Researchers from the University of Glasgow recently published their study in the British Medical Journal. They looked at the records of 263,450 people with an average age of 53 who commuted to work over five years, studying the effects that their commute had on their health. They grouped the people into five commuting categories: non-active (car/public transport); walking only; cycling (including some who also walked); mixed-mode walking (walking plus non-active); and mixed-mode cycling (cycling plus non-active, including some who also walked).
They then observed the incidences of heart disease, cancer, accidents and death, adjusting the study to take into account other factors contributing to their health, such as sex, age, smoking, and time spent sitting down.
What they found may convince you once and for all to start cycling to work.
From their findings, cycling was associated with a 41% lower risk of dying overall from all causes. Cyclists also had a 52% lower risk of dying from heart disease, and a 40% lower risk of dying from cancer. In terms of developing the disease at all, they had a 46% lower risk of getting heart disease and a 45% lower risk of getting cancer.
The commuters who walked to work also enjoyed some benefits, such as a 27% lower risk of heart disease and a 36% lower risk of dying from it. However they did not have a lower risk of dying from any of the causes.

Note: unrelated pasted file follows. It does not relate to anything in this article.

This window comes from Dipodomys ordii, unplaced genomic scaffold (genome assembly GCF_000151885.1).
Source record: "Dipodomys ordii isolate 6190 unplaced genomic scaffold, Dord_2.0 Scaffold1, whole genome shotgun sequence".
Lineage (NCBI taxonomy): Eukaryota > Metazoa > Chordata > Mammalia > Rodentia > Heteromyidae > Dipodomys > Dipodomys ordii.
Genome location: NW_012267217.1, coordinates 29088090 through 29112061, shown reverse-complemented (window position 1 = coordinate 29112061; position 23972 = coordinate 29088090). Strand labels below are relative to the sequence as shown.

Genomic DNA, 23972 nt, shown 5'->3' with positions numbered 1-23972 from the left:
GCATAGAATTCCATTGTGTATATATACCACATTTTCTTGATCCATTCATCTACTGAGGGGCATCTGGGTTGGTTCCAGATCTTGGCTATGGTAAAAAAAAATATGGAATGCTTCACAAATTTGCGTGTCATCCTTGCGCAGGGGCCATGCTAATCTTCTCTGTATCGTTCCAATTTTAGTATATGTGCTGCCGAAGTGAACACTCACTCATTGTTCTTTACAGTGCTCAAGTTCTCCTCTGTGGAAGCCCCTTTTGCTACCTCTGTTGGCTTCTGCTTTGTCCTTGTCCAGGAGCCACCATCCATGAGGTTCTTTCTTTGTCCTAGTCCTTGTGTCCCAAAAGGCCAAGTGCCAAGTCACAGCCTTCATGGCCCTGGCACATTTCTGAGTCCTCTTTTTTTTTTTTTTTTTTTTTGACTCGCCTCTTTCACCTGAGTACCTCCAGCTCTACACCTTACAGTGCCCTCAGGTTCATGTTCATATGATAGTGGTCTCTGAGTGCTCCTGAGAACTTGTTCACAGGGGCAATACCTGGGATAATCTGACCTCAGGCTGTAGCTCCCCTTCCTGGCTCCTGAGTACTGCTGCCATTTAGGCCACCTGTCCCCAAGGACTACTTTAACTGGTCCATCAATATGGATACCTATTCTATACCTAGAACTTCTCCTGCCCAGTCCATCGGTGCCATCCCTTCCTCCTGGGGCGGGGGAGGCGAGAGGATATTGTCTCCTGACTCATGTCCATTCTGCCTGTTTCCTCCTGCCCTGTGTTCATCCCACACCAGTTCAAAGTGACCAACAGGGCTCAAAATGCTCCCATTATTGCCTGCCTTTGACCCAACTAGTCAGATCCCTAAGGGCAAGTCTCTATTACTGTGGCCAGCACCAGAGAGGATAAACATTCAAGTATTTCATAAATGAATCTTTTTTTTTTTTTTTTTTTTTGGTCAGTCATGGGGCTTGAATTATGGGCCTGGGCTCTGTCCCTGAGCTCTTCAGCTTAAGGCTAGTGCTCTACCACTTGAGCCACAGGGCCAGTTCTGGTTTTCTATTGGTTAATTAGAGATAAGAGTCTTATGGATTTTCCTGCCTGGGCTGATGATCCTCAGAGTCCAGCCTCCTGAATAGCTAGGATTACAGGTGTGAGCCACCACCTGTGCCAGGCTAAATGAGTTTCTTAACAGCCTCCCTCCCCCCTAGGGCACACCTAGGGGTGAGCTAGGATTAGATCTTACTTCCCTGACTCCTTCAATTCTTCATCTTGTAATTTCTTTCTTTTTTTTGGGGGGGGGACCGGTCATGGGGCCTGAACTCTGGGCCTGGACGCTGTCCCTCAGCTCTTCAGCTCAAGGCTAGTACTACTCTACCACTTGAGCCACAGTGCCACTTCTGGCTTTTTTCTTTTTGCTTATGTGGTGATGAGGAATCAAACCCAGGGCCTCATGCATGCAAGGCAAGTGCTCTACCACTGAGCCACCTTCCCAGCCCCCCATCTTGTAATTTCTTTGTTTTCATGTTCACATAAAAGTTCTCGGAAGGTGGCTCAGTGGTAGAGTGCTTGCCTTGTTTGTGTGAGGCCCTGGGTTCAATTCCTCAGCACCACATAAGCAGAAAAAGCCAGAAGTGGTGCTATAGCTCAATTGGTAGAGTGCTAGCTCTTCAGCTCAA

People who cycled combined with other modes of transport had 24% lower risk of death from all causes, a 32% lower risk of developing cancer and a 36% lower risk of dying from cancer.
This study is particularly significant because it had more participants than all previous studies on the topic combined, which allowed the researchers to truly compare the health benefits between cycling and walking. It proved once and for all that cycling to work has more health benefits than walking.
What does this mean for Australia?
In Australia, only about 5% of the population are commuter cyclists, according to the 2015 Austroads Cycling Participation Survey. Compared to European countries like the Netherlands, where 43% of the population cycles daily to work.
This could be for a number of reasons, like lack of infrastructure, longer distances to workplaces and the recently introduced helmet law, which reduced the number of cyclists by about 30-40%.
But if cycling to work is something that is available, this new study proves that it is more than worthwhile.
Here are a few tips for cycling commuters:
- Plan your route - this will help avoid dangerous roads. You can check your cycling routines online by state or territory, or by city.
- Bring a change of clothes for work - or just leave them at the office!
- Keep your bike clean and serviced - this will help avoid any bumps along the road when you're using it frequently